Neither one wants the huge task of disposing of art and antiques when I die.  Nor does my husband, Brian.  So, being well into theothersideofseventy, the responsibility seems to be mine.

My collection of objet d'art is as varied as I am complex. 

Porcelain, carvings, paintings and some wonderful folk art collected when I had an antique store in Vancouver.

 I have an exceptional steel-beaded purse purchased in Paris when I was a college student. There is a tiny lipstick stain on the lining so I used this treasure at least once!

Each object has a story from my life.

The vintage shadow puppets remind me of traveling to Bali with my dear friend, Sheila. And of trapping a rat who had been "visiting" our room at night to eat the soap.

Crystal champagne glasses remind me of Pierre, a friend who died of AIDS many, many years ago. He wanted there to be a case of champagne when we celebrated his life.

My folk art collection began when I had an antique store on South Granville Street and when my business partner Nora and I travelled together on buying trips. 

It reminds me of our craziness when we travelled to Armagn in Ireland in the midst of fierce battles between the North and South.  The hotel in which we stayed was bombed soon after we made a hasty retreat two days after arriving.

There is the tiny antique buddha that my sister gave me for a wedding present.  She had thought it was the god of fertility, although we discovered later that it was rather the symbol of wealth! 

These objects bring life stories to mind. They are anchors. When they are gone will the intimate reflections go with them?

 I believe that the stories, and especially the people, reside deep in my cells. Parting with the objects doesn't erase that 

Writing this, I feel a sense of relief.

Monday, 3 May 2021

Jack & Morgan

 For the last several weeks, my thoughts have strayed around the idea of bucket lists.

Strayed and stayed.

In a 2007 movie by the same name, Jack Nicholson and Morgan Freeman, both diagnosed with terminal cancer, decide to take a road trip together with a wish list of things they want to do before they die.

In my life today there are several people who are struggling with health difficulties and during the past four or five years a few very dear friends and family members have died.

So, I thought, what is it that I want to do before I die?  Before I "kick the bucket."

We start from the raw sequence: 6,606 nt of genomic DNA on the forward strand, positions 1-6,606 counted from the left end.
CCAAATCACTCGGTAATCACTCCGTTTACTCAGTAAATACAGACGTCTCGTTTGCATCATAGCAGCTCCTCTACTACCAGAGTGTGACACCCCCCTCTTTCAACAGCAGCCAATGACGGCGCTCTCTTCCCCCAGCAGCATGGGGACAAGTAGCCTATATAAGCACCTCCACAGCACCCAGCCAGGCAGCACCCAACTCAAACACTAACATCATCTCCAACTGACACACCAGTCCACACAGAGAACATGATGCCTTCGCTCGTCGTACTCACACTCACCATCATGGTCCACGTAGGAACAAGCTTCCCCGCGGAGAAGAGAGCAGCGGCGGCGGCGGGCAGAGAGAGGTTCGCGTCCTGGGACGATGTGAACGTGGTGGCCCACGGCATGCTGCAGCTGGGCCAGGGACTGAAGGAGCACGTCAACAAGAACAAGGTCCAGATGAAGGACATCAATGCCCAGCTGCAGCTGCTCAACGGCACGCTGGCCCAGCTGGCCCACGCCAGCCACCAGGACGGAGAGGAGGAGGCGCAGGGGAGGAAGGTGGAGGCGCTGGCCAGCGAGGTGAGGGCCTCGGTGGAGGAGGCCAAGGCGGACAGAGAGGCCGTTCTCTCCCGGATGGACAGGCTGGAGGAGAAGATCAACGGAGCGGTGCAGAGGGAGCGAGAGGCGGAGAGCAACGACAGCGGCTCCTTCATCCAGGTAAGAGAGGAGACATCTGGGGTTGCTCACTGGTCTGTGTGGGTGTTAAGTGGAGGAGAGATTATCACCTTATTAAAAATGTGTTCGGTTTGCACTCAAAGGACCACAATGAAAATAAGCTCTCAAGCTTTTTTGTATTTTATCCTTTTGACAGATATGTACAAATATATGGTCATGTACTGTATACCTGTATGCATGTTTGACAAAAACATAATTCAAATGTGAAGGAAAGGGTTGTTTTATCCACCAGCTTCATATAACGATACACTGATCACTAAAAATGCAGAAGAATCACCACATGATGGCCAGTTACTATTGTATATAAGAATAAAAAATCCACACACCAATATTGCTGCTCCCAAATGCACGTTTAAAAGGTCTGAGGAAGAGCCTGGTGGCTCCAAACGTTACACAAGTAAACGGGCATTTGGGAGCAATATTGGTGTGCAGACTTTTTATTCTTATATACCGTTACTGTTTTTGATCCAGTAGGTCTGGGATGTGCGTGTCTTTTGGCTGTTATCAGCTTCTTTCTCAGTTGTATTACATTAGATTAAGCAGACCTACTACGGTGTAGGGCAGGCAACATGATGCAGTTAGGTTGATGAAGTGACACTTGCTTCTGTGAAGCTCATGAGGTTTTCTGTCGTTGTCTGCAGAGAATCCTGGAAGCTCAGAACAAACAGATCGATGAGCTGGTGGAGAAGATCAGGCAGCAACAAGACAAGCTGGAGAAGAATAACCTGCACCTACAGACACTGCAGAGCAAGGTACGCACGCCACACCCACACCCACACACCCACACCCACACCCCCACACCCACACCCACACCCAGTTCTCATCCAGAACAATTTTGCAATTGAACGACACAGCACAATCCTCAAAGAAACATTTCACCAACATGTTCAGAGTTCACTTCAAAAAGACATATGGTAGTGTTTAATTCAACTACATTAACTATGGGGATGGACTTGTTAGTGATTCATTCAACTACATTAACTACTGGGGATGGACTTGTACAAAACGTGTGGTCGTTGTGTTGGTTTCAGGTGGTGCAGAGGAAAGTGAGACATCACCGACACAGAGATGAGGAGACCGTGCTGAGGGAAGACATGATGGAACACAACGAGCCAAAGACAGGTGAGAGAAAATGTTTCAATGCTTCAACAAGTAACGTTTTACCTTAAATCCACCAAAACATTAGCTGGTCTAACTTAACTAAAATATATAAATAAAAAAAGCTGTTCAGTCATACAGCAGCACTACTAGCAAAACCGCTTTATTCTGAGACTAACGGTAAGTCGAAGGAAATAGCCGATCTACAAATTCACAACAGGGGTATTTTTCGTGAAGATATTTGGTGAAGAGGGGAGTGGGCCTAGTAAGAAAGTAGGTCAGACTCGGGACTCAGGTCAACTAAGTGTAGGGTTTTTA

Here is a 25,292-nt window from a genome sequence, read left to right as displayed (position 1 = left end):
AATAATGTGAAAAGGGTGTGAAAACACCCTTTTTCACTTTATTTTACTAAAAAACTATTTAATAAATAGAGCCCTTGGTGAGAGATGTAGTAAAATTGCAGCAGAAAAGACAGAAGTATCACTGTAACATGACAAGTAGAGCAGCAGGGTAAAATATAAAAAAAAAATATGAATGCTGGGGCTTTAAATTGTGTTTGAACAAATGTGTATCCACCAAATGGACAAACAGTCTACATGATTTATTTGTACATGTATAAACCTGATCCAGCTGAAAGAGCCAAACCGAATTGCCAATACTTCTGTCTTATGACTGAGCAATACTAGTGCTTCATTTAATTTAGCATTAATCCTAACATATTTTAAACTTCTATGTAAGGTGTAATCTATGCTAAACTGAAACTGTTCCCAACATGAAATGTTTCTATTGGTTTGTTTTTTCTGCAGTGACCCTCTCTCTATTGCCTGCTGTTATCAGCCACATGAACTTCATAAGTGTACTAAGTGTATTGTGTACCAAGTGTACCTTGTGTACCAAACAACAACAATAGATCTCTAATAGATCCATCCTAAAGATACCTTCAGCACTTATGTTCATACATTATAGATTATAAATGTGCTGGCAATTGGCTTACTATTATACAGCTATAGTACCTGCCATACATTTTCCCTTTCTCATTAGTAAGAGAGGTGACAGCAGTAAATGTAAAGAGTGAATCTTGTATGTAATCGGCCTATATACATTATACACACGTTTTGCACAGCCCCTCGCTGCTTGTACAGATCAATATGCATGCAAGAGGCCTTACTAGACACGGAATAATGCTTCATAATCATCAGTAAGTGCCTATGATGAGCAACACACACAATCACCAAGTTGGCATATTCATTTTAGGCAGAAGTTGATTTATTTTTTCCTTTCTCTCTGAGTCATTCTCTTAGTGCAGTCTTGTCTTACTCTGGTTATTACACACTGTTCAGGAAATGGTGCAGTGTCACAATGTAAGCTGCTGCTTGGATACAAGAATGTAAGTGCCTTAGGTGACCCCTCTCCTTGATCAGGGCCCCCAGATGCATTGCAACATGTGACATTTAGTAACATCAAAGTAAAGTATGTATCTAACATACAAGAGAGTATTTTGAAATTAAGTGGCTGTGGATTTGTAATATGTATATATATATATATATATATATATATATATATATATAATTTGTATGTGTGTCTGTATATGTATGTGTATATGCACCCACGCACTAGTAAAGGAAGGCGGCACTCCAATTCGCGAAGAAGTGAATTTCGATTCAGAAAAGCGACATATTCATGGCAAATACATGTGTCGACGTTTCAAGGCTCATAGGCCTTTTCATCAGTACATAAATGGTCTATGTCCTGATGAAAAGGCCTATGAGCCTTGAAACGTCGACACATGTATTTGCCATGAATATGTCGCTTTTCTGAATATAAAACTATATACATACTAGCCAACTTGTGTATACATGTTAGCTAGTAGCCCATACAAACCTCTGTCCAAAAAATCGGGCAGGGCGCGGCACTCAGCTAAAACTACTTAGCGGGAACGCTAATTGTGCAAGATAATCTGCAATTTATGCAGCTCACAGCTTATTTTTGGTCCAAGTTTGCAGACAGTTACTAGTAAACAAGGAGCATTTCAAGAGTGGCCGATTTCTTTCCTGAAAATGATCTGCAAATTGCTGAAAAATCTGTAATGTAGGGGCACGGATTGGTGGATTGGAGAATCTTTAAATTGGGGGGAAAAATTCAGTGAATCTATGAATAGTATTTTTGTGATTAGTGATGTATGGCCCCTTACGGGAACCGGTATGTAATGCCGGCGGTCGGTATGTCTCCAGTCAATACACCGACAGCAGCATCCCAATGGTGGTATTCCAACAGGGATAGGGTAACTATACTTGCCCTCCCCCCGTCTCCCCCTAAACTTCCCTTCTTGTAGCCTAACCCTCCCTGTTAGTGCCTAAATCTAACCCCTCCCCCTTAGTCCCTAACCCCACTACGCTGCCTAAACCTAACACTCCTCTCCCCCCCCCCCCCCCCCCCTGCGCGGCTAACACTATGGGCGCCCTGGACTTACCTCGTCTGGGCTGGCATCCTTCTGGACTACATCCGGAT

If you google 'bucket lists", you will be rewarded with a multitude of sites and thousands of ideas and recommendations.  These numbered selections seem not to be for people who are approaching death, but rather for striving young adults boasting that their list is more dramatic/adventuresome/outrageous than someone else's. And usually more expensive as well.

       On the site you will find Bucket List Ideas: 101 Things To Do Before You Die

The author says a bucket list will help us realize what it is that we want to achieve during our lifetime and help us not to spend our time on "pointless things". 

On her site she writes: 

Hi! I’m Celes and I write about self-improvement, being a better person and living a better life. My greatest goal is to help you live your best life.

#1 on her list is: Travel all around the world

#2 Learn a new language

#3 Try a profession in a different field    (WHAT?!)

#4 Achieve your ideal weight

Enough said!

Continuing my search, I found the site where Annette proudly welcomes the visitor to her "ginormous bucket list" containing 1001items, and writes "I know the bucket list is huge. Yes. I do think I can complete everything on it."

The first item on her list was "Abseil Down a Waterfall". Before I could say "you gotta be joking!" I had to google the word "abseil".

  1. descend a rock face or other near-vertical surface by using a doubled rope coiled round the body and fixed at a higher point; rappel.
    "team members had to abseil down sheer cliffs to reach the couple"

I was still searching for a bucket list that might have some suggestions for this 77- year-old woman who is afraid of heights and who has no desire to get a tattoo.

Besides, we are in a midst of a pandemic and would be foolish to travel to distant parts of the world.

When I read Annette's #42 (Bathe an Elephant), under the category of Nature & Wildlife, I closed her site and started a poem with letters cut out from magazines.

And here is my bucket list!

Friday, 2 April 2021

eye lashes

About 40 years ago, while living in Duncan, I took part in a workshop. My recollection is incomplete and there is only one part of it that has stayed with me all these years. 

I remember being in a circle of women, with another circle formed behind me. We were asked to say what we loved most about our body.

I froze.

I did a mental scan of my imperfect physical self, and my anxiety increased.  When my turn came to share, I answered with "my eye lashes".  Even to me it sounded bizarre.

In the circle behind me, I heard a friend say that she loved her entire body, so couldn't answer with only one area of herself. While I saw her as vivacious and fun, I also saw her as overweight.

Looking at photographs of myself, taken at that time, I see a petite woman with a beautiful smile and a fit body. I see now that I would have been considered pretty, although I don't remember ever being told that.

Three weeks ago as I stood in the bathroom brushing my hair, someone I barely recognized was reflected back to me from the mirror.

Her eyes had deep circles beneath them.  Her eyebrows had been micro-bladed to fill in their sparse growth. Her nose had a wee depression at its tip where a biopsy had been carved out. And, for the first time, I didn't apply mascara as my eye lashes were no longer full and long.

How cruel is that!?

I have become used to people showing surprise when I tell them  my age, and being told I look way younger than chronology indicates. I now doubt this discrepancy. I believe I finally have caught up with my age.

Maybe the pandemic has played a part in this.